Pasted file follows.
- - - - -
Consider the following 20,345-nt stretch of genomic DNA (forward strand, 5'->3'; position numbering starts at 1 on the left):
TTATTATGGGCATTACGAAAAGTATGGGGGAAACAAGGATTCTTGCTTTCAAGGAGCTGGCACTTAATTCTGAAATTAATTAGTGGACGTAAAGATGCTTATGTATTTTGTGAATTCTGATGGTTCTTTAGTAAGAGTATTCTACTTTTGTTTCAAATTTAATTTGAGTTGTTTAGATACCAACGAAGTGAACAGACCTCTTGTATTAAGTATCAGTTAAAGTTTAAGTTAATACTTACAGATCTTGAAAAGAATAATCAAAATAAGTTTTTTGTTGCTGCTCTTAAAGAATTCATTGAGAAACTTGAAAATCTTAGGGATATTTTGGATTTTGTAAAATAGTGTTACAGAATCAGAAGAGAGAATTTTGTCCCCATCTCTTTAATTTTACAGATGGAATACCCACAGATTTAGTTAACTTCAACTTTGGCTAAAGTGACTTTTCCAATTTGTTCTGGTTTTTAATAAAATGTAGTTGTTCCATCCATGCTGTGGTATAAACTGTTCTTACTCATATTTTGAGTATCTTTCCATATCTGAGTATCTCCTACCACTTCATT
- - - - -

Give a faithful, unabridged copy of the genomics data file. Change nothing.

Consider the following 20,345-nt stretch of genomic DNA (forward strand, 5'->3'; position numbering starts at 1 on the left):
TTATTATGGGCATTACGAAAAGTATGGGGGAAACAAGGATTCTTGCTTTCAAGGAGCTGGCACTTAATTCTGAAATTAATTAGTGGACGTAAAGATGCTTATGTATTTTGTGAATTCTGATGGTTCTTTAGTAAGAGTATTCTACTTTTGTTTCAAATTTAATTTGAGTTGTTTAGATACCAACGAAGTGAACAGACCTCTTGTATTAAGTATCAGTTAAAGTTTAAGTTAATACTTACAGATCTTGAAAAGAATAATCAAAATAAGTTTTTTGTTGCTGCTCTTAAAGAATTCATTGAGAAACTTGAAAATCTTAGGGATATTTTGGATTTTGTAAAATAGTGTTACAGAATCAGAAGAGAGAATTTTGTCCCCATCTCTTTAATTTTACAGATGGAATACCCACAGATTTAGTTAACTTCAACTTTGGCTAAAGTGACTTTTCCAATTTGTTCTGGTTTTTAATAAAATGTAGTTGTTCCATCCATGCTGTGGTATAAACTGTTCTTACTCATATTTTGAGTATCTTTCCATATCTGAGTATCTCCTACCACTTCATT